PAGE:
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materialismFrom American Atheistic Materialism…Good Lord Deliver Us.

And the plea is appropriate because prayers for deliverance are a kind of exorcism, and if any society needs exorcism it is the American Atheistic Materialistic society.

Pope St. John Paul II said there were two atheistic materialistic societies: Communist Russia and the Unrestrained Capitalism of America. The philosopher pope asserted this not because he hated America or was against capitalism per se, but because he was against the kind of unrestrained capitalism which is a form of atheistic materialism.

“Materialism” is a popular nickname for greedy consumerism. We say a woman is “materialistic” if she does nothing but go to the mall and shop until she drops. We call a man “materialistic” if all he cares about is his financial success, his career and the prosperity, power and pleasure his success will buy him. These forms of materialism are symptoms not the disease. The disease is far deeper and more incurable for it is a disease of not only the mind but also the heart.

At depth, materialism is that philosophy that assumes and asserts that there is nothing more than the material world. “What you see is what you get.” The true materialist does not believe in life after death, heaven, hell, demons, angels, miracles and “all that medieval stuff.” Instead he wants “all that modern stuff”, and by that he means the goodies, the treats, the treasures, not just the house, but the lake house, the mountain house, the beach house and the rental house. He wants more and more and more material stuff because that is the only stuff he believes is real.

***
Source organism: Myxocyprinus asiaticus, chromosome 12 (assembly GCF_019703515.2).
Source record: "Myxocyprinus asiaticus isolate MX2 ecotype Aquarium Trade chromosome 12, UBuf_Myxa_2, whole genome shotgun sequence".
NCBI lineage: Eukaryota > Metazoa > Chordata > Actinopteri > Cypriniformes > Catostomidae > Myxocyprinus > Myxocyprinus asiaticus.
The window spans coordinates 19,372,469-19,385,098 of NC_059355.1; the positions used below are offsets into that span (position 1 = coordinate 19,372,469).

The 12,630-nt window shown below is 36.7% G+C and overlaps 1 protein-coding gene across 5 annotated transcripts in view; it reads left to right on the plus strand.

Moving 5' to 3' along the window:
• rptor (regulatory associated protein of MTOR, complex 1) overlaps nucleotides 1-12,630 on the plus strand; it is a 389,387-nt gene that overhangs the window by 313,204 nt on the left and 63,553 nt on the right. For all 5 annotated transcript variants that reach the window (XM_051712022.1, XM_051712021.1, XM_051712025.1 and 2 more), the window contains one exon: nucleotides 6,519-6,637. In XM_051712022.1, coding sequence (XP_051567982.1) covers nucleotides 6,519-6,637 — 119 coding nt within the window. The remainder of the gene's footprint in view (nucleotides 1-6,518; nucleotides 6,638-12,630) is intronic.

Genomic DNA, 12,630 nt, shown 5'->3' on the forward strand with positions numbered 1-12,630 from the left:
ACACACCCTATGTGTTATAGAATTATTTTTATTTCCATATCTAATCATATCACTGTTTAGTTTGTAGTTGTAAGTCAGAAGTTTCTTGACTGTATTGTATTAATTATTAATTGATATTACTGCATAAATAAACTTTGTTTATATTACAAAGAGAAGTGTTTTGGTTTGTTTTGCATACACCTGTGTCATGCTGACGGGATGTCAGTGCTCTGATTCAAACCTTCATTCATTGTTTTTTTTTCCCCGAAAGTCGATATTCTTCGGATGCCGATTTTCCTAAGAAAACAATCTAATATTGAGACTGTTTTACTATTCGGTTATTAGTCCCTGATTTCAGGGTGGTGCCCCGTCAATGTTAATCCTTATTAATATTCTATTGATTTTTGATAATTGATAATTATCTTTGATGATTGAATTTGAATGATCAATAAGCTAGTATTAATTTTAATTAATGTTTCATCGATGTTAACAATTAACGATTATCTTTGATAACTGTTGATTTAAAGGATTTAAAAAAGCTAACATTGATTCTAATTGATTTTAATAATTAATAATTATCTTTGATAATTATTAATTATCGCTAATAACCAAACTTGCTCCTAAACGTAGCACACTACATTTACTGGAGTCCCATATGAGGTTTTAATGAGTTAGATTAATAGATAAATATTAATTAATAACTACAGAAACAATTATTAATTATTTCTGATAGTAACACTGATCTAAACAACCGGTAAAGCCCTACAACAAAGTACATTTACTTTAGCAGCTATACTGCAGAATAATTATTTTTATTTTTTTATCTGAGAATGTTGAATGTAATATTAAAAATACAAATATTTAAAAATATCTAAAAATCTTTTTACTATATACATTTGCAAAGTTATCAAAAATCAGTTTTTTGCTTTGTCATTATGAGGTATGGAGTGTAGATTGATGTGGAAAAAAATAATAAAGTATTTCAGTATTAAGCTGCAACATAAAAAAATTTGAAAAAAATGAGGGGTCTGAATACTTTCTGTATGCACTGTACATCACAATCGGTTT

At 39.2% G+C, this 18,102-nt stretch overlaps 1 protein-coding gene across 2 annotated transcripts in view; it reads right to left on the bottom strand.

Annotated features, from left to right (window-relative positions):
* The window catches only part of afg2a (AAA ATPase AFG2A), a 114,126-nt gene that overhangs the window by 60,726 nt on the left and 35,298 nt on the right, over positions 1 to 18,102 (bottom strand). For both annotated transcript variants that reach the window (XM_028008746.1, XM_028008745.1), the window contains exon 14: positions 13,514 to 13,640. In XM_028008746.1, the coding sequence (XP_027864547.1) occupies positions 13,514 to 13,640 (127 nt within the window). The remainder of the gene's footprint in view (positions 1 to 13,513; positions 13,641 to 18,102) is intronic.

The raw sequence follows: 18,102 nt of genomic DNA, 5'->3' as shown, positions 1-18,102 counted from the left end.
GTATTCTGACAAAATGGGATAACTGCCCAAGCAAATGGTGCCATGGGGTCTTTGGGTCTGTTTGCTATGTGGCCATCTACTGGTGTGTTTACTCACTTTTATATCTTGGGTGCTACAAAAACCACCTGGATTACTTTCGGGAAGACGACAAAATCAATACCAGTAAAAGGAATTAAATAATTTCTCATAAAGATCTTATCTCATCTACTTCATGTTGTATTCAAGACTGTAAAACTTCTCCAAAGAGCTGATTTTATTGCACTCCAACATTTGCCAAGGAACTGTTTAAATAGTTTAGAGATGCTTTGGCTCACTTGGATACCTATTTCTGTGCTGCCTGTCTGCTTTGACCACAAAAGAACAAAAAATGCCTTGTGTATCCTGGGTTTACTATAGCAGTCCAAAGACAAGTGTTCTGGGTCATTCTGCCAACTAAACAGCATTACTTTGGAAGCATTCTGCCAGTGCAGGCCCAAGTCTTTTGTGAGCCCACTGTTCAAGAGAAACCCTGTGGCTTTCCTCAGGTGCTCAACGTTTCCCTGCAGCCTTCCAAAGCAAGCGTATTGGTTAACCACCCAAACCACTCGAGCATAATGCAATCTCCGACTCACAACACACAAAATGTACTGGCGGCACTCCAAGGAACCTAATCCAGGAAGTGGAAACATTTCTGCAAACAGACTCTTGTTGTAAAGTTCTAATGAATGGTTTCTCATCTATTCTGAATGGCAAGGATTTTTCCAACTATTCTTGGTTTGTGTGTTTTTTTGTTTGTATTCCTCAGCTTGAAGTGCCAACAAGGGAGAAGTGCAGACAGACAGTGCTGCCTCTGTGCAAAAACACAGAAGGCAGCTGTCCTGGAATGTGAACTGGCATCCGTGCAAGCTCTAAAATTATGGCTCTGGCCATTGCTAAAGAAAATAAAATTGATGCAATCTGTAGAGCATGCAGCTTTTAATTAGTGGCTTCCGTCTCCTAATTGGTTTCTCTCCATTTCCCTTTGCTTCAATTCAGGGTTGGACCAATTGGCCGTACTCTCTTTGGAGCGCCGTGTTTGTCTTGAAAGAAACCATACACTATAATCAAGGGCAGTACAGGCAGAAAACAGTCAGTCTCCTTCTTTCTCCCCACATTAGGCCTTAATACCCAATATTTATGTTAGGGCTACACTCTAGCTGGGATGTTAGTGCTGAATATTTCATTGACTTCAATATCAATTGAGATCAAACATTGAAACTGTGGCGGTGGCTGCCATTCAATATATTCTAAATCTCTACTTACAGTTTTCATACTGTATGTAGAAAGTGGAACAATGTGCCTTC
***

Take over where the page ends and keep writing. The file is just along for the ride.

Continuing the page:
This tragedy is that this American materialistic atheism is lauded as not only the right way, but the only way. We worship the Almighty Dollar, not the Almighty Deity, and our materialism is as much a socially accepted—yea mandated—form of atheism as communistic atheism was accepted and expected in Soviet Russia.

Most astoundingly, this materialistic, atheistic philosophy has taken over most of the Christian churches. Mainstream Protestants, a majority of Catholics and an increasing proportion of Evangelical Protestants have endorsed and embraced a religious form of materialistic atheism.

Embarrassed by the supernatural, the Christian teachers and preachers have gradually and gently de-mythologized religion so that it no longer deals with man’s interaction with the supernatural realm, but instead aims to simply save the natural realm. American Christianity is no longer about the salvation of souls, but self help and social justice. The preachers are increasingly silent about the other world, settling for the chance to improve this world.

Some critics have called this new religion “Moralistic, Therapeutic Deism.” In other words, “God (if he exists) is up there minding his own business while we try to be good and work hard to overcome our problems.” This is not a religion. It is a set of table manners, and one of the main reasons people are leaving the Christian churches in America is not because the churches are too religious, but because they are not religious at all.

People are not stupid. They have come to realize that you don’t need God to work on your problems and try to be good. This is why Moralistic, Therapeutic Deism will not be Deist for long. It must disintegrate further into Moralistic, Therapeutic Atheism, and from there into Moralistic, Therapeutic Atheistic Ideology and from there into Moralistic, Therapeutic Atheistic Tyranny.